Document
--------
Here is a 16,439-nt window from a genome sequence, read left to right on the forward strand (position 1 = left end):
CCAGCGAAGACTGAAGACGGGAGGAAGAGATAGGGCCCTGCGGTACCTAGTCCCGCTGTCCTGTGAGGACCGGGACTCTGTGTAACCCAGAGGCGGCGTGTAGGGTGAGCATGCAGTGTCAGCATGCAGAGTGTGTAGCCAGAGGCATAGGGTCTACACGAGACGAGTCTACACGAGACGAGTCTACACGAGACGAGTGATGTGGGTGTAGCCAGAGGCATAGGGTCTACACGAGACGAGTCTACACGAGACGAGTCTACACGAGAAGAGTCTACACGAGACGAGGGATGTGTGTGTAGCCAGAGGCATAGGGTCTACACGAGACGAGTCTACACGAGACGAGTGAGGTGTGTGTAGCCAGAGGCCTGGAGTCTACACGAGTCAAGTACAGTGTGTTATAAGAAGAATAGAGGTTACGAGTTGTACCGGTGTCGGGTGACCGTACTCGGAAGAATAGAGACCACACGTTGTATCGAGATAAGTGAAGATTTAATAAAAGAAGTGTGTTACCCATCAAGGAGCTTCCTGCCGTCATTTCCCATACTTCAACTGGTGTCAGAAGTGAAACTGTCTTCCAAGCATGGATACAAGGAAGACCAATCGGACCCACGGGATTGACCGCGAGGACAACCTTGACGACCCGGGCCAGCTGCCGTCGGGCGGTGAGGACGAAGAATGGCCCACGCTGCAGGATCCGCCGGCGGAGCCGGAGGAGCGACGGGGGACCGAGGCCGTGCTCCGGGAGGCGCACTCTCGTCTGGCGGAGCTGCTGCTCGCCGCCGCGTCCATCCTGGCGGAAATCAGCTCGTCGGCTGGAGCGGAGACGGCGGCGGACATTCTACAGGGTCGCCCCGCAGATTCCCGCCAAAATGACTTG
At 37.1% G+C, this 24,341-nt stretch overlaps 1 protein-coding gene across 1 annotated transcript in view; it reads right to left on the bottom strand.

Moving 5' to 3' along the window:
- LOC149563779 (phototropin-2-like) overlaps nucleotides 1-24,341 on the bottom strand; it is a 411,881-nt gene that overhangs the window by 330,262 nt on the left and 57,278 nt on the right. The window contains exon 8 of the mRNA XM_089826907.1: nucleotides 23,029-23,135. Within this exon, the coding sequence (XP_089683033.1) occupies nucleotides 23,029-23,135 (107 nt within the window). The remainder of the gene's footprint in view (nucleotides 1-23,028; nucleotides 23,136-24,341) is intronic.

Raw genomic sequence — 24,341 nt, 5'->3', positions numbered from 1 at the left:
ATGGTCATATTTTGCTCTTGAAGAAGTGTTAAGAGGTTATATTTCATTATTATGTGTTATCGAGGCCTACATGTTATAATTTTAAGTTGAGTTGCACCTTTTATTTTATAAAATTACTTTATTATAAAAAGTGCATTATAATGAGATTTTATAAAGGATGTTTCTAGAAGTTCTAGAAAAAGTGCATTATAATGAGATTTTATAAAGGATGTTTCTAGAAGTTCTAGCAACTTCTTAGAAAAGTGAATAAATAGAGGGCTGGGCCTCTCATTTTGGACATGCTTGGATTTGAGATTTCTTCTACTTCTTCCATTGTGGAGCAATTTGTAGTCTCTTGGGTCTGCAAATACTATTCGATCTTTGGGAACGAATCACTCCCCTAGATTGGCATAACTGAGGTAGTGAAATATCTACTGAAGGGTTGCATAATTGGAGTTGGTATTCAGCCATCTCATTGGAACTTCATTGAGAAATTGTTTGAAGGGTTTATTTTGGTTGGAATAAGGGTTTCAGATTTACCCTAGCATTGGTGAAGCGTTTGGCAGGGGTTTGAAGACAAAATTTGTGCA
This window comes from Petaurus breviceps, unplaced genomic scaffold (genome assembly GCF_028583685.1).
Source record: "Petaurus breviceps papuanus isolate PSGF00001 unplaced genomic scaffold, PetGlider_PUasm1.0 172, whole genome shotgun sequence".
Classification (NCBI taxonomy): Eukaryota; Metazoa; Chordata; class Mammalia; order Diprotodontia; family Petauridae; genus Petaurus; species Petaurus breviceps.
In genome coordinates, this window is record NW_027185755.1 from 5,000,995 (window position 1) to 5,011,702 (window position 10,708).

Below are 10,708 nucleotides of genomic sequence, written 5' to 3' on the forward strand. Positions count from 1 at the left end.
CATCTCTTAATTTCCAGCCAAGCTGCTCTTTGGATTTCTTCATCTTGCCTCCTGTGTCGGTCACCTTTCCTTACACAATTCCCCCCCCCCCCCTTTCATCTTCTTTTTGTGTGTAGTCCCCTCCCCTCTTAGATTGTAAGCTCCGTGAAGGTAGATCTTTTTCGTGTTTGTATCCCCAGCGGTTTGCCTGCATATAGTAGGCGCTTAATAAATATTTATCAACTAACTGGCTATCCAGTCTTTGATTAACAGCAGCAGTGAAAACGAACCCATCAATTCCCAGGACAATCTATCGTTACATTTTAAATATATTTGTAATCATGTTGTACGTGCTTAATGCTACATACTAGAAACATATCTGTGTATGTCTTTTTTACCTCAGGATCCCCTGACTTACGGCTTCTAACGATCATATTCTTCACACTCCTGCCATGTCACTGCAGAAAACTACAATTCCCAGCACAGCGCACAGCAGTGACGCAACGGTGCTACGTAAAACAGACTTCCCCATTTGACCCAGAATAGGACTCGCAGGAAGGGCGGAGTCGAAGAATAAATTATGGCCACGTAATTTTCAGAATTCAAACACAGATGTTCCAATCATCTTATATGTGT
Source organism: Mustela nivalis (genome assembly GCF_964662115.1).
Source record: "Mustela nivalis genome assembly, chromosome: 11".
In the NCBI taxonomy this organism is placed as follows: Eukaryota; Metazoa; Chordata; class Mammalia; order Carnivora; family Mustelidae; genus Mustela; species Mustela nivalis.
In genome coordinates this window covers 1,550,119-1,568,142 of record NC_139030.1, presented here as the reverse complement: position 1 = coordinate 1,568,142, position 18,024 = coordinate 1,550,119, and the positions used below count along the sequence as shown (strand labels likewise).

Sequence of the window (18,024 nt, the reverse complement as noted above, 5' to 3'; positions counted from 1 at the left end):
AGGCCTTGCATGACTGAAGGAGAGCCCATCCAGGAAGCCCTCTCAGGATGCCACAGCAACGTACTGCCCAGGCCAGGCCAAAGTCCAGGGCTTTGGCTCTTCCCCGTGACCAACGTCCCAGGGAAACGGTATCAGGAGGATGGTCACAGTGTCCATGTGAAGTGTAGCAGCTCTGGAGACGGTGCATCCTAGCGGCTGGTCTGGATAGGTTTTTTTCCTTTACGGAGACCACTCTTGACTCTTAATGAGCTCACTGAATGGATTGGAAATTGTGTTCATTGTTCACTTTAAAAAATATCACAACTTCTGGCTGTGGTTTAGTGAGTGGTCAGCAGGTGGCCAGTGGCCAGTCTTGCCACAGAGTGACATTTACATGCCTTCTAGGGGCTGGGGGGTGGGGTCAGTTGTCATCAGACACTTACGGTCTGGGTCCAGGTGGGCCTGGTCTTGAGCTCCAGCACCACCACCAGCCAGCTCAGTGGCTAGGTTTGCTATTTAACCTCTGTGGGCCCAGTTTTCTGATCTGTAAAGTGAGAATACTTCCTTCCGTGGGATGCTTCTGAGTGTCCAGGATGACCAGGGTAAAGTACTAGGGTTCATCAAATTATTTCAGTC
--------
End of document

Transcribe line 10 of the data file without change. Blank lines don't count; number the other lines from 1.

Classification (NCBI taxonomy): Eukaryota; Metazoa; Chordata; class Mammalia; order Diprotodontia; family Petauridae; genus Petaurus; species Petaurus breviceps.